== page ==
I have installed windows 7 and then Ubuntu 11.04. Now I want to know how I can switch from Ubuntu to Windows 7 and from Windows 7 to Ubuntu without restarting the computer.


This is not possible from a standard dual boot setup. You can put links on your desktop to reboot from one to another but a reboot is required.

You could do this with virtualization though using a hypervisor: Use a virtual machine manager (VM Ware or Xen) to install all the operating systems and you can then start both operating systems independent of each other. Here is a How to installing Ubuntu 11.04 with Xen 4.1

Virtualbox is a program where you install a operating system inside another one (so that is not exactly what you are asking). This type of virtualization is called supervisor. Using this kind of virtualization is not independent of each other though: your guest system suffers a performance penalty since you need 1 to run the other.

  • 5
    Could the person downvoting me please leave a comment so I can solve his/hers issues? 9 other ppl can't be that wrong ;)
    – Rinzwind
    Sep 5 '11 at 6:37
  • Heya, what's up with linkrot? You know how much I dislike linkrot. ;)
    – jrg
    Sep 9 '11 at 10:47
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    I highly recommend Virtualbox, for me it was 90% of the time faster that VMWare, plus it's free (open source). Also take a look at videos in youtube, to see how this works... it's pretty simple and extremely effective.
    – danizmax
    Sep 9 '11 at 19:32
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    But virtualbox (=supervisor) is not the answer to his question if XEN (=hypervisor) does exactly what he asks for. But then again maybe TS did not ask what he wanted to have answered ;-)
    – Rinzwind
    Sep 10 '11 at 3:06
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    Just wanted to make sure I understand it correctly, XEN (=hypervisor) manages the hardware resources, and allows all the VMs it runs to use the hardware, with only one hop (VM>XEN>hardware). VirtualBox (=supervisor) manages the OS resources, and allows the VMs it runs to use the OS resources, but ultimately the host OS has priority, and the VMs have to go through all the overhead of the host OS (VM>VirtualBox>OS>hardware). So it seems to me that XEN would be a better use of resources, with less overhead & lag than VirtualBox... right?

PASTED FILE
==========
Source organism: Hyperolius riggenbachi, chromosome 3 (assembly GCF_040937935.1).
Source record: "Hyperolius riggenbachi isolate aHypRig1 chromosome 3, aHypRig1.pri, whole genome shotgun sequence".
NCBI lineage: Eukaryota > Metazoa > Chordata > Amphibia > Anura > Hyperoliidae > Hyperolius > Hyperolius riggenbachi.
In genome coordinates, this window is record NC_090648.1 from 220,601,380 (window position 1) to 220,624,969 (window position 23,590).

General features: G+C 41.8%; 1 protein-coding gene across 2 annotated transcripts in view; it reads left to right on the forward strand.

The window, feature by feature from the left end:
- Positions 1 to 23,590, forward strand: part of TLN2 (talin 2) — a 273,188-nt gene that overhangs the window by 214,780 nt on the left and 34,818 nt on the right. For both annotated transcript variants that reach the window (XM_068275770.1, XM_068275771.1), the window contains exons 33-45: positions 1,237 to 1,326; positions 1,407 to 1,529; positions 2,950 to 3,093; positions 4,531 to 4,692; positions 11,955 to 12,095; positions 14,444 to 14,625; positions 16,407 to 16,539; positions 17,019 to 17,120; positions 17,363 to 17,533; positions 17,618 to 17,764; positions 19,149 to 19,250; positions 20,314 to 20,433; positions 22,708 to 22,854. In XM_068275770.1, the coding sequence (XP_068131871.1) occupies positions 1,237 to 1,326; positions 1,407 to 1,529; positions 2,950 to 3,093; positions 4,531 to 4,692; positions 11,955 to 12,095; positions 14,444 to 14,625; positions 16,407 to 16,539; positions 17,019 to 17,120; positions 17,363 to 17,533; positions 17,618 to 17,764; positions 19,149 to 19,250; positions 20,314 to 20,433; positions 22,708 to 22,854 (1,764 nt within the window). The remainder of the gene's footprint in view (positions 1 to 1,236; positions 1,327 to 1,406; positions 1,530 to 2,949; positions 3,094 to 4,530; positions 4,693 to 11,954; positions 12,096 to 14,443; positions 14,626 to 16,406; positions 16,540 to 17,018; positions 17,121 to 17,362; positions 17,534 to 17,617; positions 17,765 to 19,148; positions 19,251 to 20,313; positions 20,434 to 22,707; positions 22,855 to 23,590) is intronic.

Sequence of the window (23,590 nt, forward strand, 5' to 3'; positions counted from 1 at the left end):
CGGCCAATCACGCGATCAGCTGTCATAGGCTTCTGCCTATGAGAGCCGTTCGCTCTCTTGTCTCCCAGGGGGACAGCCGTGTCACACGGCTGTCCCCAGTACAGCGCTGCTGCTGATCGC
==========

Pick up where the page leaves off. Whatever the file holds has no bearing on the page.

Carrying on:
– MishaP
    Apr 11 '16 at 20:24

I think that what you are looking for is some virtual machine if your intention was to use both the operating systems at the "same" time, because if you want to switch between them you will have to restart, unless there are some hack that actually works.

Since when you start up your computer Bios looks for bootable parts of your harddrives, then grub/grub2 takes care of the rest.

So my solution is to install windows 7 as a virtual machine using Virtual Box, that's the software I use, and I have found it to work well for me, only thing that might be problematic is USB, if you use the open source one.

Virtual Box


I agree with Rinzwind. If you only need windows occasionally for few applications, installing Wine (Wine Is Not an Emulator) can be an option, to run these programs.

This can avoid the disruption of a reboot - how it compares to a VM-installation: I can't say, I guess it might be a bit faster. About stability and compatibility, you have to find out yourself.


I agree with deepak, the only way to "dual boot" is with a VM, that is the only way. i reccommend Oracle VM VirtualBox, at www.virtualbox.org > Downloads.


Provided your hardware is compatible, you could pretty much accomplish what you have in mind using XenClient 2 under which ALL of your operating systems would (once reinstalled) be running as virtual operating systems.

Note that XenClient 2 is based on the Xen. To run XenClient, your CPU must support VT-x or AMD-V. Also, XenClient 2 is currently in a "free to try" phase of development. Not sure what will be the cost/availability of XenClient 2 in the future.

The above in mind, VirtualBox or VMware, as suggested by others, is probably the easier approach.

  • Another option that is similar to XenClient would be NxTop, but I don't know much about it.
    – Lexalt
    Nov 29 '11 at 20:29

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